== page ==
"Patience is waiting with intention.
The finest kind of patience carries the intention of love.
Intending to love, we may sometimes fall short and become impatient,
but even so, we can say that the intention of love is behind the finest kind of impatience...."

by D. Patrick Miller

with a Foreword by Iyanla Vanzant

read excerpts






     Excerpts from the Foreword by Iyanla Vanzant      

In 1999, a small book came across my desk, from a source that is still unknown to me. It was The Book of Practical Faith by D. Patrick Miller. After glancing through the first three pages, I closed my office door, armed myself with multi-colored highlighters and whipped through the rest of the book in about two hours. A week later, every member of my staff had a copy, and an executive order to read it....

Having read this book at least 20 times, I continue to appreciate three qualities of Patrick’s writing that are absolutely essential for spiritual teaching. First, his writing is clear. There are no fu-fu terms or mystical lingo. Each word is carefully selected and eloquently placed so that it speaks to your mind and heart simultaneously. Second, the book is perfectly aligned with spiritual law and principle, although he brilliantly never mentions these things by name. To do so, in my assessment, would probably create confusion; sending the reader off to find more information that they would probably never use. Finally, Patrick writes as if he were speaking to an old friend, over a cup of tea, about things he has lived and experienced...

I have never laid eyes on Patrick Miller. In fact, over the many years I have taught and recommended Practical Faith, I believe I have only spoken to him once. Because I could sense that he put his heart and soul into the book, no further contact was required.  My soul knows that he is a powerfully masterful and wise teacher. He is a generous and loving soul. He is my brother. I love him, and I love his work.

When Patrick wrote to inquire if I would write a foreword for the revised edition of The Book of Practical Faith, I was honored and humbled. When he shared that it would be retitled my heart sank; but only for a moment. This work, now titled How To Be Spiritual Without Being Religious, is absolutely perfect! This title captures what drew me to the book in the first place; spiritual wisdom offered with clarity, without the doom and gloom that often fills the pages of traditionally religious works. Patrick, you are a genius, and I for one thank you for sharing who you are with the world. Rev. Dr. Iyanla Vanzant, Founder, Executive Director Inner Visions Institute for Spiritual Development • Host, "Iyanla Fix My Life" (OWN TV)

Excerpts from
How to Be Spiritual
without Being Religious

Faith is a more practical way to deal with everyday life than cynicism, toughness, or defensiveness. Faith can be sensible and savvy, and practicing it daily increases its usefulness and reliability. Yet faith is also tinged with mystery, for it is the connection to our unknown potential and the power of creation itself. Faith is the way out of misery, the way into self-knowledge, and the way toward a more fulfilling and effective life...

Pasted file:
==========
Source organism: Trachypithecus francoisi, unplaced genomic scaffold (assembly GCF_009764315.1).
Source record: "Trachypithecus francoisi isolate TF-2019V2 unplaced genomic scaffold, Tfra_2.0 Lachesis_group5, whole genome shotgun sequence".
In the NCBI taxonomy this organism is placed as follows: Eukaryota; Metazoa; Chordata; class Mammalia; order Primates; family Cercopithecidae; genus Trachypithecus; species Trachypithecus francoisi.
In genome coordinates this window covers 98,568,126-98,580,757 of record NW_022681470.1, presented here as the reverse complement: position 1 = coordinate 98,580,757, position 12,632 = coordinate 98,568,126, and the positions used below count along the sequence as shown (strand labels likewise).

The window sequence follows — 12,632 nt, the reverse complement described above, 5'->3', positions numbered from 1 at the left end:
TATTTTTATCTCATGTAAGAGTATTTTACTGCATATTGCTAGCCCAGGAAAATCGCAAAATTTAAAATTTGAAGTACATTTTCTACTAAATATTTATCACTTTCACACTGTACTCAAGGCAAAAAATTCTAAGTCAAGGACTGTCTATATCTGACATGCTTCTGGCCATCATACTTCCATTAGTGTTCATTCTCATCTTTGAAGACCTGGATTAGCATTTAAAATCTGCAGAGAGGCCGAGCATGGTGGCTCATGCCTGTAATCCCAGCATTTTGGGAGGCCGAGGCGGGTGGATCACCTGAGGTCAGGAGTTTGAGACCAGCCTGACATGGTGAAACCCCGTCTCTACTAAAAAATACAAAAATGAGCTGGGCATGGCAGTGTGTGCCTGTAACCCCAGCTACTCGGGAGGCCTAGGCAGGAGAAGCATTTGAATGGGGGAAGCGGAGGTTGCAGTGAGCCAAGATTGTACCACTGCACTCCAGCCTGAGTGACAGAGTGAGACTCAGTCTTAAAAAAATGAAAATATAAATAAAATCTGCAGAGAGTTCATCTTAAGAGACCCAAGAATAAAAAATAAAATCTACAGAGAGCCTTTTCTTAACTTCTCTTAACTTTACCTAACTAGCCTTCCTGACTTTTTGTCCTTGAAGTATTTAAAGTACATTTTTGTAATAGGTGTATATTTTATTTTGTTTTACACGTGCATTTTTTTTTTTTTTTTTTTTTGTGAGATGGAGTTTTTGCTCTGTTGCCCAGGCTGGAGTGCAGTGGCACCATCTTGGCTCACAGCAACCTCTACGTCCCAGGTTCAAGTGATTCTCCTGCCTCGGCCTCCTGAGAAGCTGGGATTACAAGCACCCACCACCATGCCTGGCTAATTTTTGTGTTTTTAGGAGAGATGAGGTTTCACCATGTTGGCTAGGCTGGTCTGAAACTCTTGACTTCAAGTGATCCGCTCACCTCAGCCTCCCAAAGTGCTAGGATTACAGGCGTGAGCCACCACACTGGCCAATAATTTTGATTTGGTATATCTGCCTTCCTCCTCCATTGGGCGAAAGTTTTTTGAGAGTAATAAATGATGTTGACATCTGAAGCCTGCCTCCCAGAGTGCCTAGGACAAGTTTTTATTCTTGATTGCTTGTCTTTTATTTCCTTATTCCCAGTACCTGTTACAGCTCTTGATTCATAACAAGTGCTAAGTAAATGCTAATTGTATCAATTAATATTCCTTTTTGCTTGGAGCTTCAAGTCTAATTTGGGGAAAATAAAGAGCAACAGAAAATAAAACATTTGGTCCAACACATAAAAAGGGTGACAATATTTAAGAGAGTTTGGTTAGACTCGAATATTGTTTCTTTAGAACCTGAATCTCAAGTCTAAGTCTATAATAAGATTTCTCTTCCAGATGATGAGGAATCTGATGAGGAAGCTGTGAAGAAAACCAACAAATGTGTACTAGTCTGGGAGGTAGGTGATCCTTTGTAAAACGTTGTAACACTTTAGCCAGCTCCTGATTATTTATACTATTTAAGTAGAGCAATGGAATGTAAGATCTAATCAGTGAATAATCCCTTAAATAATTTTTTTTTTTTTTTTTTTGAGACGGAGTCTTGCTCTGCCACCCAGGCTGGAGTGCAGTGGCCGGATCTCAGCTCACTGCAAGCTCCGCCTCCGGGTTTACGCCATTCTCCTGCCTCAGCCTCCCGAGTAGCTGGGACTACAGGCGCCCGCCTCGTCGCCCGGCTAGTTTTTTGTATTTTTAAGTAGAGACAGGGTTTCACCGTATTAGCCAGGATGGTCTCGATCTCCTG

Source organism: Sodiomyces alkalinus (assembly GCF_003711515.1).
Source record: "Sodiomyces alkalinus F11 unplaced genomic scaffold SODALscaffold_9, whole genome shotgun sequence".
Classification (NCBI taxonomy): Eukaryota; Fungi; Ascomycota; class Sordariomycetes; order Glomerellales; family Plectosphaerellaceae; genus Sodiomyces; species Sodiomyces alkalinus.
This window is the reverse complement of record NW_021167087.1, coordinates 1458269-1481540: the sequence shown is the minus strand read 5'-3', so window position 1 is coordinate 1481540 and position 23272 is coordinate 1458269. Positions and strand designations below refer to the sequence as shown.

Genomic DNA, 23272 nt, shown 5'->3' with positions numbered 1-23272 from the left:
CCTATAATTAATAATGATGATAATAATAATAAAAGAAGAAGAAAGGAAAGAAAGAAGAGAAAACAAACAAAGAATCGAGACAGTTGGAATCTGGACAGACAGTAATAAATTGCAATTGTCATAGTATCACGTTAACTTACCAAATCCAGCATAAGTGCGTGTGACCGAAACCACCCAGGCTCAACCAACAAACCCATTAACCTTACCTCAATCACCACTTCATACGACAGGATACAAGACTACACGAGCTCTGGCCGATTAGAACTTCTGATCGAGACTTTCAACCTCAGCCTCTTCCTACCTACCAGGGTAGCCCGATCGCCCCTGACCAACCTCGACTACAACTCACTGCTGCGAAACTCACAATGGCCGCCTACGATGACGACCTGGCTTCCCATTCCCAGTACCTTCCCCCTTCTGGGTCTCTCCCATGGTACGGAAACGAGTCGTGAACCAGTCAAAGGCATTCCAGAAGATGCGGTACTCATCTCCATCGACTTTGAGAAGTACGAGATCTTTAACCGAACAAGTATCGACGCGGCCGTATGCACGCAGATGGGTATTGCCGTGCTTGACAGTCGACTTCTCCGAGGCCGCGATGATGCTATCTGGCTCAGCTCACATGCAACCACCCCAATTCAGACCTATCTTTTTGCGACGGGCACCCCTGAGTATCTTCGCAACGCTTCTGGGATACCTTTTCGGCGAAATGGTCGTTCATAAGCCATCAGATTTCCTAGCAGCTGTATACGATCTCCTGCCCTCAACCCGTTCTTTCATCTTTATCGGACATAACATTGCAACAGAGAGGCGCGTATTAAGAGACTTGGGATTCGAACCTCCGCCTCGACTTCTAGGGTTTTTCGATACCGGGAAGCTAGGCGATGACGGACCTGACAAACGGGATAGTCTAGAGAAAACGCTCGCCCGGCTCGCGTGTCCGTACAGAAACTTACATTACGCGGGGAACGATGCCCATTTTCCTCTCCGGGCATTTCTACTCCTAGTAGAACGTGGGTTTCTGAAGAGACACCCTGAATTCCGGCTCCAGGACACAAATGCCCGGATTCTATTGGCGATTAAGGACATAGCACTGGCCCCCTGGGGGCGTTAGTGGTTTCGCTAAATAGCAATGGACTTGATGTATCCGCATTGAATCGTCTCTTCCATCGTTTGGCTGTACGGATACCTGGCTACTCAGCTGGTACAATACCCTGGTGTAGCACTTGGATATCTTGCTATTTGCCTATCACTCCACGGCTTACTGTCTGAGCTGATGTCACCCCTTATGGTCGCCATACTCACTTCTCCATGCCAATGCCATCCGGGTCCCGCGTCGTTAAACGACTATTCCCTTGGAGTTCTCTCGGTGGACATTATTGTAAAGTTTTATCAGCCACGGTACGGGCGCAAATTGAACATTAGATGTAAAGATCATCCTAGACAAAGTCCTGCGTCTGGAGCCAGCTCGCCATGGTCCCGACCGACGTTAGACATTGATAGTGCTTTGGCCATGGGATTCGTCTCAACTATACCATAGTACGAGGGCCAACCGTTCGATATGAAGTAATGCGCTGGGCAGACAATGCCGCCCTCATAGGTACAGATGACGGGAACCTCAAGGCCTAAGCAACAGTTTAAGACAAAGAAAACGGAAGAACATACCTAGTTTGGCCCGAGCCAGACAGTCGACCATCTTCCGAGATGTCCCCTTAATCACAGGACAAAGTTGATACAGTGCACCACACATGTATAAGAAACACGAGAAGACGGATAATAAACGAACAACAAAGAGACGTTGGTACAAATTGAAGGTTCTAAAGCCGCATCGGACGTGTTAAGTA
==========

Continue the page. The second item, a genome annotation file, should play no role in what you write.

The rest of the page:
As an addiction or some other pattern of guilt begins to disintegrate, one may feel a distinct sense of loss. I’ve confronted this feeling a number of times: “Without this familiar habit, worry, or guilt, who will I be from now on?” As something fixed, heavy, and negative within the self dissolves, an unfamiliar sensation of openness, light, and permeability fills in. Such a change may bring about a feeling of queasiness, but that passes as one’s sense of self eventually restabilizes — with a little more energy, optimism, and flexibility than before.

It is possible to have mistaken expectations, but it is impossible to be “too trusting.” Real trust is deepened and informed by disappointment, just as spiritual vision is refined by disillusionment. Trust prepares us for the best by teaching us to prepare for a future far better than what we may merely be hoping for.

Patience is deciding in favor of attention rather than tension. Attending to the inner part of ourselves that knows timelessness, we can wait in the world of time and balance our hurried sense of self-interest with the timeless knowledge that all will be well — even when the “all” swallows us, as it inevitably will. Patience, then, is also humility, a surrender to the transcendent. Patience is the rhythm of faith.

Have you ever gazed at a clear sky long enough to realize that you are not looking at a huge blue screen but peering into the infinite? Have you ever watched a large old tree long enough to sense a bit of its incomprehensible might and balance, as it holds up its lengthy limbs toward the warmth of a vastly distant burning star? Have you ever gazed at your hand until it seemed a total mystery? In these and countless other transcendental, easily accessible experiences lies the practical heart of mysticism.... To admit that we are surrounded by mystery is to recognize ourselves. To learn transcendence is to unlearn the miserable notion that we are alone.

When we know there is nothing missing within ourselves, we are truly at home in a world that may have felt like a strange and hostile territory before. It is a practical faith that delivers us to this sense of being at home — and it is a practical faith that can help us carry that home within us no matter what happens, and regardless of wherever we are led to serve during our stay on earth.


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